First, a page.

Enamel notice, Great Southern & Western Railway of Ireland, "Please do not spit in the carriages", pale blue and white, rectangular, 4 1/2 inches x 16 inches, 115 x 408 mm.
Before the Second World War, tuberculosis (TB) was widely feared. It had been one of the biggest killers in the 1800s. Once it was recognised that spittle contained the bacteria that cause tuberculosis, spitting in public was discouraged to prevent the spread of infection. Fortunately, drug therapy almost eradicated TB in wealthier countries in the decades after the Second World War.
This sign was used on Great Southern & Western Railways in Ireland to prevent the spread of disease but also to discourage offending people. Spitting was once an acceptable habit but changing social manners, as well as its link with disease, led to it being frowned upon and viewed as offensive.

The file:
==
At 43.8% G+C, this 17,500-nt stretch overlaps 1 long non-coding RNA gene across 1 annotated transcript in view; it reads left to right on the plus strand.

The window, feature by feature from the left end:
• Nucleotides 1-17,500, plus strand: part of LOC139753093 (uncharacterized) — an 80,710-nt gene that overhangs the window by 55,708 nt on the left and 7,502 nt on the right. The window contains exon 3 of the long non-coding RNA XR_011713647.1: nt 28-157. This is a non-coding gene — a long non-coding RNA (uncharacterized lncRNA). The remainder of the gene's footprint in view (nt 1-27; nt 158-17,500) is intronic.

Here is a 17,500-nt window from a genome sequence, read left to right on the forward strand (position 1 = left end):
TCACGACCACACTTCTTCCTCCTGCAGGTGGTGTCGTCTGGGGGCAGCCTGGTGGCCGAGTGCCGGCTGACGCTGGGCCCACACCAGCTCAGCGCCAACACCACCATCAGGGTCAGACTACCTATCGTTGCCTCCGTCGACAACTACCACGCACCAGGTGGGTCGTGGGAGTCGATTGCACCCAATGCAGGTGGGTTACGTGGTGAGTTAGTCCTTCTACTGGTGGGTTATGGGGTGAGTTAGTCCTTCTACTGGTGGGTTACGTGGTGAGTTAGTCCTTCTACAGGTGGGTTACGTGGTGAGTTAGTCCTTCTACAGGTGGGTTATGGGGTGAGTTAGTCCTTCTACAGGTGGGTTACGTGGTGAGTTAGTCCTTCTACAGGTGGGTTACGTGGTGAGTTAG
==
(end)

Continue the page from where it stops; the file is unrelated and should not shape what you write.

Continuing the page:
- Locomotives and Rolling Stock Components
- Object Number:
- visual and verbal communication
- sign - promotional or advertising artefact
- Allen, P.
- Permanent collection
Cite this page
We encourage the use and reuse of our collection data.
Data in the title, made, maker and details fields are released under Creative Commons Zero
Descriptions and all other text content are licensed under a Creative Commons Attribution 4.0 licence
Download catalogue entry as json
Our records are constantly being enhanced and improved, but please note that we cannot guarantee the accuracy of any information shown on this website.